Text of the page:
“Plastic People” and “Single-Use Planet” Films Depict the Harms of Plastics

With both a plastic-focused Earth Day and the Fourth Negotiating Session of the UN Plastics Treaty underway next week, we want to spotlight how the films “Plastic People” and “Single-Use Planet” depict the harms of plastics—and the solutions we need.

Plastic pollution is an urgent global crisis, and without swift action, the production of plastics depends heavily on fossil fuels, further driving the climate crisis, pollution, and injustice. By 2060, production of plastics is expected to triple, further disrupting the vulnerable state of people and our planet. “Plastic People” and “Single-Use Planet” are two captivating documentaries exploring the consequences of plastic pollution and the solutions we need to turn the plastic tide.

“Plastic People”

“Plastic People” is focused on the growing issue of plastic pollution and its significant effects on human health. Directed by award-winning director Ben Addelman and author and science journalist Ziya Tong, “Plastic People” introduces viewers to numerous experts, including Plastic Pollution Coalition (PPC) Scientific Advisor Sedat Gündoğdu, who uncover the alarming prevalence of microplastics in the environment and our bodies. Tong undergoes health testing experiments that show the pervasiveness of microplastics in everything—from the food we eat to the air we breathe. Addelman and Tong challenge viewers to face the truth of our dependency to plastic and reconsider our relationship with this dominant product by issuing an urgent call to action. The solutions we need exist today. With the support of a committed team and partners, the documentary has created a meaningful outreach campaign igniting conversations and motivating real-world solutions. It premiered at the 2024 SXSW Festival in Austin, Texas, and its launch featured a panel with Addelman, PPC Co-Founder and CEO Dianna Cohen, Rick Smith of Canadian Climate Institute, and Diane Wilson of San Antonio Bay Estuarine Waterkeeper.

Find information on screenings and press here.

“Single-Use Planet”

Uncovering the real causes of the massive wave of single-use plastic waste swamping our oceans and filling our bodies, “Single-Use Planet” takes viewers on a captivating upstream voyage focused on the consequences of plastic production. The film addresses the roles plastics have played in our modern society—and its consequences. The film unfolds through a sequence of in-depth investigative vignettes, beginning in Pennsylvania, where Royal Dutch Shell’s development of a giant plastic plant represents the region’s expectations for an economic comeback from steel production. The documentary explores the political and economic interests propelling the growth of the plastics industry among discussions about the creation of jobs versus environmental concerns. The setting then shifts to St. James Parish, Louisiana, showing how one of the world’s largest proposed plastic manufacturing facilities would worsen environmental racism in a predominantly Black region already caught in the pollution of “Cancer Alley.” “Single-Use Planet” further explores the regulatory barriers that legislation must overcome to reduce plastic pollution in Washington, D.C., exposing the powerful lobbying power of the industry on policymakers, and compares U.S. policy struggles to France’s more proactive policy on plastic regulation. But the film shows that it’s strong policies that we need to implement and enforce solutions that make a difference.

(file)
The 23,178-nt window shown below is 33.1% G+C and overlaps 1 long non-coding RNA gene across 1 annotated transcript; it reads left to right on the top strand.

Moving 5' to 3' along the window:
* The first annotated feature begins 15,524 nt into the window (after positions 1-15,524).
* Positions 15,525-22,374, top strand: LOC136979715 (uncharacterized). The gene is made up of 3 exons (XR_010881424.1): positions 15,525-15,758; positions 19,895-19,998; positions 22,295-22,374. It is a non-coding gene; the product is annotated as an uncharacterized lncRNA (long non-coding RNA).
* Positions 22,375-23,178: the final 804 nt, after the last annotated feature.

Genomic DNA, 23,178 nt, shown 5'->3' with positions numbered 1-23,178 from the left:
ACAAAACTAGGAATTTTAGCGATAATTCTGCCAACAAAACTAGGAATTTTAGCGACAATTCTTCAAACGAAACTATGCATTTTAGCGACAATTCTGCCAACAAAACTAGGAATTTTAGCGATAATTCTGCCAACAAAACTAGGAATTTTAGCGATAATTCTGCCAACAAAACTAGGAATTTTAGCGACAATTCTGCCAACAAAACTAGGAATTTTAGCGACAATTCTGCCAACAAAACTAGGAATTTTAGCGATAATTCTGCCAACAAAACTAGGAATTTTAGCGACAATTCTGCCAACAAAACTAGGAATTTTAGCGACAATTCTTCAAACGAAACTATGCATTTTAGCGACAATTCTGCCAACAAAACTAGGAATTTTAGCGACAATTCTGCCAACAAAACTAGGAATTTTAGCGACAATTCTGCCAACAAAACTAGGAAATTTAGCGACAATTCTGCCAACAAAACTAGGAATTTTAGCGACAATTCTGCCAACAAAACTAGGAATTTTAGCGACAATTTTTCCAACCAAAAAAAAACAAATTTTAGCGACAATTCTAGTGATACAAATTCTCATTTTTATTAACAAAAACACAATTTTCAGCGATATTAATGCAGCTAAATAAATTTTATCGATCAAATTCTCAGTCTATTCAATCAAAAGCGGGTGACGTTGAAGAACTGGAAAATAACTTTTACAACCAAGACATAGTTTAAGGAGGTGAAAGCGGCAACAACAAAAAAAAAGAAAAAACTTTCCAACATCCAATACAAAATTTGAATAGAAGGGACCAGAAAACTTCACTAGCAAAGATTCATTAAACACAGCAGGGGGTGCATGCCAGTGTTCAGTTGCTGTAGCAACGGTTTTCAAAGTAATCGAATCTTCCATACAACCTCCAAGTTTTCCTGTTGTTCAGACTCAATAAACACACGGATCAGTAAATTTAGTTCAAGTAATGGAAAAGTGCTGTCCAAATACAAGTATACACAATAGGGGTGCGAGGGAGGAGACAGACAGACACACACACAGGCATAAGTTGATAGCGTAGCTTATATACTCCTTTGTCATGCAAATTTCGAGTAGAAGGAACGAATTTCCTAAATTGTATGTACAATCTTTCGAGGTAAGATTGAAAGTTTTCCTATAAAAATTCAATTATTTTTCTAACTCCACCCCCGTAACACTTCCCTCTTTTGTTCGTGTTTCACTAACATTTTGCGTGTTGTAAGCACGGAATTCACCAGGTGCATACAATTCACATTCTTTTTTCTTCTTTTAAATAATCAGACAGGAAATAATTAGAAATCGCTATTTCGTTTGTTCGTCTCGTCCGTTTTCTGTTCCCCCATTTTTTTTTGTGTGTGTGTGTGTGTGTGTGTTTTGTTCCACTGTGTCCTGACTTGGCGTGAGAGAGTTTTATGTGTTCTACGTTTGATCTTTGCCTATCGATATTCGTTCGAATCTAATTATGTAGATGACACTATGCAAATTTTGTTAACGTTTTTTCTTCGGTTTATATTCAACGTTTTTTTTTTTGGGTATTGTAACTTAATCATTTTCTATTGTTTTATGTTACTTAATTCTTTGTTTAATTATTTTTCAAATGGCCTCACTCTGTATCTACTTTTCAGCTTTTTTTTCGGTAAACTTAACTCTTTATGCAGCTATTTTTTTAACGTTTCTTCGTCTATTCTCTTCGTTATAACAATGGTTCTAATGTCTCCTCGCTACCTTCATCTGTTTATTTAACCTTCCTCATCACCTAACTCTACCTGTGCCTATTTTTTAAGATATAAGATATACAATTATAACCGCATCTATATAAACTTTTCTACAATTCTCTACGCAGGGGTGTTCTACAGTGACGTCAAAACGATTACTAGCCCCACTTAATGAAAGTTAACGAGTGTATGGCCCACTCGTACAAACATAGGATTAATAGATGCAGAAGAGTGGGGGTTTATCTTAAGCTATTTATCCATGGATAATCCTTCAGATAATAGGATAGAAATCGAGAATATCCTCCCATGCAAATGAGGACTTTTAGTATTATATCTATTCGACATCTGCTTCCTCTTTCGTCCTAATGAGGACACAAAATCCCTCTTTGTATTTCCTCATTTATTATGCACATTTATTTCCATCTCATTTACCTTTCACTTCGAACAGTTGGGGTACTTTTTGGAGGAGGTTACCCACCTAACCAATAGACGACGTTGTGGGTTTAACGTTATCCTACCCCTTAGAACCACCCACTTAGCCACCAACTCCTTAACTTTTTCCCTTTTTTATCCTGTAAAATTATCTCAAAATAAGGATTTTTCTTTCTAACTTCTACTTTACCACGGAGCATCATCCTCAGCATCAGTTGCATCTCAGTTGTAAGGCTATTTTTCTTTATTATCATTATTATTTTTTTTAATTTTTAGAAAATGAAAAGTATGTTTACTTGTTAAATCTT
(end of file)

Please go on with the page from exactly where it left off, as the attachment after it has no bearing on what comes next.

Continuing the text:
Stay tuned for upcoming events here, and join the latest “Single-Use Planet” conversation today at 4pm ET.

Enter Our ‘Micro’ Plastic-Free Film Contest and Show Us Solutions

As “Plastic People” and “Single-Use Planet” show us, plastic pollutes our lives. With plastic-wrapped products lining the shelves and near-daily new reports detailing the amounts of microplastics and nanoplastics in the air we breathe, the water we drink, the food we eat, and even inside of our bodies, it’s hard to imagine a world without plastic. But a better, brighter, plastic-free day is possible.

That’s why we’re asking filmmakers of all levels to give us a glimpse of the plastic-free future they want to see, with a chance to take home $2,000. Enter our “Independence from Plastic: A ‘Micro’ Plastic-Free Film Contest” by June 7, 2024.


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To Stop Plastic Pollution